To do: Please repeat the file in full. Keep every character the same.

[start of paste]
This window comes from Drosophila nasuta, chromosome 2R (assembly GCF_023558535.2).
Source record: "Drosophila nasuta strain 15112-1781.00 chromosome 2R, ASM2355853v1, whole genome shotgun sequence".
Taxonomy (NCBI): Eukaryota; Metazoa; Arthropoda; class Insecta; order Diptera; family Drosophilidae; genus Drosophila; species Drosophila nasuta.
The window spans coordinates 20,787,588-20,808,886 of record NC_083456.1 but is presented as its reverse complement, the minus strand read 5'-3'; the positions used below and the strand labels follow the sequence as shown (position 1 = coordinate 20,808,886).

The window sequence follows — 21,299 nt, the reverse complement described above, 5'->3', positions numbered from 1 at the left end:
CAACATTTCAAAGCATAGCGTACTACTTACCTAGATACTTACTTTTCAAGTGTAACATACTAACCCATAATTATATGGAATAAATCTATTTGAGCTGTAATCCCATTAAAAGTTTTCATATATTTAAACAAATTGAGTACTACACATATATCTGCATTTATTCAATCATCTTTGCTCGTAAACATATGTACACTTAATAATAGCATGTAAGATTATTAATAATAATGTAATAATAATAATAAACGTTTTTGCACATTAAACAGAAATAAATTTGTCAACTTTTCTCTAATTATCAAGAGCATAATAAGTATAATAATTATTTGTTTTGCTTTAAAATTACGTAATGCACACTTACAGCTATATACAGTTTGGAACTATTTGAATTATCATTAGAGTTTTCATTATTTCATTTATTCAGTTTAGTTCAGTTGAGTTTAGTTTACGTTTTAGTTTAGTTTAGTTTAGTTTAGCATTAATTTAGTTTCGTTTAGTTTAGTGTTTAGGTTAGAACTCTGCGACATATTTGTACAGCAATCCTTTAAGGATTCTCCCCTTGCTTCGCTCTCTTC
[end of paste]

This window comes from Drosophila nasuta, chromosome 2R (assembly GCF_023558535.2).
Source record: "Drosophila nasuta strain 15112-1781.00 chromosome 2R, ASM2355853v1, whole genome shotgun sequence".
Taxonomy (NCBI): Eukaryota; Metazoa; Arthropoda; class Insecta; order Diptera; family Drosophilidae; genus Drosophila; species Drosophila nasuta.
The window spans coordinates 20,787,588-20,808,886 of record NC_083456.1 but is presented as its reverse complement, the minus strand read 5'-3'; the positions used below and the strand labels follow the sequence as shown (position 1 = coordinate 20,808,886).

The window sequence follows — 21,299 nt, the reverse complement described above, 5'->3', positions numbered from 1 at the left end:
CAACATTTCAAAGCATAGCGTACTACTTACCTAGATACTTACTTTTCAAGTGTAACATACTAACCCATAATTATATGGAATAAATCTATTTGAGCTGTAATCCCATTAAAAGTTTTCATATATTTAAACAAATTGAGTACTACACATATATCTGCATTTATTCAATCATCTTTGCTCGTAAACATATGTACACTTAATAATAGCATGTAAGATTATTAATAATAATGTAATAATAATAATAAACGTTTTTGCACATTAAACAGAAATAAATTTGTCAACTTTTCTCTAATTATCAAGAGCATAATAAGTATAATAATTATTTGTTTTGCTTTAAAATTACGTAATGCACACTTACAGCTATATACAGTTTGGAACTATTTGAATTATCATTAGAGTTTTCATTATTTCATTTATTCAGTTTAGTTCAGTTGAGTTTAGTTTACGTTTTAGTTTAGTTTAGTTTAGTTTAGCATTAATTTAGTTTCGTTTAGTTTAGTGTTTAGGTTAGAACTCTGCGACATATTTGTACAGCAATCCTTTAAGGATTCTCCCCTTGCTTCGCTCTCTTC